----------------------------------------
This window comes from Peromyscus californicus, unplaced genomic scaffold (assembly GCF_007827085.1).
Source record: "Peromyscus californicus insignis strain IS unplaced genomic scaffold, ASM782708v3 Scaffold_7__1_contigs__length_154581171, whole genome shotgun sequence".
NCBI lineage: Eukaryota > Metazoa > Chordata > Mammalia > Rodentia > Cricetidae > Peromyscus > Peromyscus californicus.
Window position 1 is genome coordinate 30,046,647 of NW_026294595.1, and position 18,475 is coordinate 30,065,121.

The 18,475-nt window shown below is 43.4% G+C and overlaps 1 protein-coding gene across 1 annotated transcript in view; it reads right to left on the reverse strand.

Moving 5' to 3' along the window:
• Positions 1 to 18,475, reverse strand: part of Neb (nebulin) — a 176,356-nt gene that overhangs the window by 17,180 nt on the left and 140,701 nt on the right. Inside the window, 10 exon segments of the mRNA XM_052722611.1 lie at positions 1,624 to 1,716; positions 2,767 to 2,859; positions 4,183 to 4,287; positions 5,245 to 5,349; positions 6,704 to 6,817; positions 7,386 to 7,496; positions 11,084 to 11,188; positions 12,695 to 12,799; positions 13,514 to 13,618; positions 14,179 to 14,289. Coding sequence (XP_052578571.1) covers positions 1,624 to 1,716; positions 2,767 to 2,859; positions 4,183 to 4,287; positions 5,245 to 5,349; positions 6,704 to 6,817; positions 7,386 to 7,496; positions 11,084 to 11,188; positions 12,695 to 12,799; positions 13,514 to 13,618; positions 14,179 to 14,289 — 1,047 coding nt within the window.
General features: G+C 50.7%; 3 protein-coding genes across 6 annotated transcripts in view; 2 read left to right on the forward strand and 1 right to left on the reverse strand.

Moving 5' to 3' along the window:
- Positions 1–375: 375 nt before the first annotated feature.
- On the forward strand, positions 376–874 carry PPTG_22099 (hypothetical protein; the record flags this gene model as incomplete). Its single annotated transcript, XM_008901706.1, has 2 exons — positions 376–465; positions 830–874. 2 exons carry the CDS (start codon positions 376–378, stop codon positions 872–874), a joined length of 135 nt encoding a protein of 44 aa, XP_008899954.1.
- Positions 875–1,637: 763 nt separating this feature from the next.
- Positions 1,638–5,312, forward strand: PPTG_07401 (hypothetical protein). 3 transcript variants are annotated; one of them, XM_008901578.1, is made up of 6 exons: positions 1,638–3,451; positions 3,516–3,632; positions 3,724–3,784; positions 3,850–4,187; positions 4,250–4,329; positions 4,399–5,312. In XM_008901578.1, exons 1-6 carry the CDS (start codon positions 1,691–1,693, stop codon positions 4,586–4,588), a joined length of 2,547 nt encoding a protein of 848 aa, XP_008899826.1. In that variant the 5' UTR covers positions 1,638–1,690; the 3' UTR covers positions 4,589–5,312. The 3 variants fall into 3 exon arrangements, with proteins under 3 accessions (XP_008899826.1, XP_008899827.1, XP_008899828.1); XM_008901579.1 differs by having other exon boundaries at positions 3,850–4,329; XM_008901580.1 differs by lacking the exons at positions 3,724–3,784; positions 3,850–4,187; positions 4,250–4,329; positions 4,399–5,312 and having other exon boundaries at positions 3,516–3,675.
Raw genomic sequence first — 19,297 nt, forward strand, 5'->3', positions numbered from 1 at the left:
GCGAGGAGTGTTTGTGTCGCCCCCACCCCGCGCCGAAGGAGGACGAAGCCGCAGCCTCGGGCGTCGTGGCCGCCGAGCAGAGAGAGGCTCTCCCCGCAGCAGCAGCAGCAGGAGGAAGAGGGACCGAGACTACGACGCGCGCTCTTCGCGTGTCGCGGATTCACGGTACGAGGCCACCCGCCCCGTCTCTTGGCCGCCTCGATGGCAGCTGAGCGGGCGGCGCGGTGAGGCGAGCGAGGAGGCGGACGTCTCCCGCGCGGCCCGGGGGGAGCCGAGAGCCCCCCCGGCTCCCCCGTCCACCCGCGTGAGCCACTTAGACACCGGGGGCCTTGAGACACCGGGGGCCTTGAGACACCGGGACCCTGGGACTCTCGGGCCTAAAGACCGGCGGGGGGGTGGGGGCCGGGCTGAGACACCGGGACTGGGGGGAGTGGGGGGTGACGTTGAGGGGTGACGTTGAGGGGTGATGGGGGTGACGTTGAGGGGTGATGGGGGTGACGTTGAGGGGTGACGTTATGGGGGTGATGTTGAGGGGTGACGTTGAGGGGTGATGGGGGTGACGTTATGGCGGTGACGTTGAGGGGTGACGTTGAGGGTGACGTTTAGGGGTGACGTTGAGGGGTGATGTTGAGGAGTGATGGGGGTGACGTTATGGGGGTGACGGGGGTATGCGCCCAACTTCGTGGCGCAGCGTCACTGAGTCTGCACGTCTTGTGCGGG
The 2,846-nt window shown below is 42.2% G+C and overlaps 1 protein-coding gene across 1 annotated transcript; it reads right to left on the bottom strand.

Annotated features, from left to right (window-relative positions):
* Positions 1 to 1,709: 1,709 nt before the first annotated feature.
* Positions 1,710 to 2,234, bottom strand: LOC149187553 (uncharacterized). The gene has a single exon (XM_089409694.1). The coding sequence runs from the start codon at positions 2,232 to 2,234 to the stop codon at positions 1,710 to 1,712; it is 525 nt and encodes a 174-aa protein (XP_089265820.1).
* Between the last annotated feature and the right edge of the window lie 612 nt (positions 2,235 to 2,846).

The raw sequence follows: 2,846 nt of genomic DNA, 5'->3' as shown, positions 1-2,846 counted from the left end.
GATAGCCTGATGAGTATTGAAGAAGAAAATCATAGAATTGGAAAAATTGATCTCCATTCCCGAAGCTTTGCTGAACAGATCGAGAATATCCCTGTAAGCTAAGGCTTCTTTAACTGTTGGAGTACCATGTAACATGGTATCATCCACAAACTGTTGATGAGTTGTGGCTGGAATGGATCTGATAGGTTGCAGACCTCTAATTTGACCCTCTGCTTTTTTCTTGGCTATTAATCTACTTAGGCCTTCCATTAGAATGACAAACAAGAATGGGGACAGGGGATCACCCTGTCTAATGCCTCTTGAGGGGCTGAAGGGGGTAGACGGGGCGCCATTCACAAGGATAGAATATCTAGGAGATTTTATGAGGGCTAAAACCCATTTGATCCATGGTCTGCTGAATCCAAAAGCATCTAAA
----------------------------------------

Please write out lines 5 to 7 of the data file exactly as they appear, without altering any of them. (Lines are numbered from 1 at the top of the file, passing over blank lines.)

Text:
The 18,475-nt window shown below is 43.4% G+C and overlaps 1 protein-coding gene across 1 annotated transcript in view; it reads right to left on the reverse strand.

Moving 5' to 3' along the window:
• Positions 1 to 18,475, reverse strand: part of Neb (nebulin) — a 176,356-nt gene that overhangs the window by 17,180 nt on the left and 140,701 nt on the right. Inside the window, 10 exon segments of the mRNA XM_052722611.1 lie at positions 1,624 to 1,716; positions 2,767 to 2,859; positions 4,183 to 4,287; positions 5,245 to 5,349; positions 6,704 to 6,817; positions 7,386 to 7,496; positions 11,084 to 11,188; positions 12,695 to 12,799; positions 13,514 to 13,618; positions 14,179 to 14,289. Coding sequence (XP_052578571.1) covers positions 1,624 to 1,716; positions 2,767 to 2,859; positions 4,183 to 4,287; positions 5,245 to 5,349; positions 6,704 to 6,817; positions 7,386 to 7,496; positions 11,084 to 11,188; positions 12,695 to 12,799; positions 13,514 to 13,618; positions 14,179 to 14,289 — 1,047 coding nt within the window.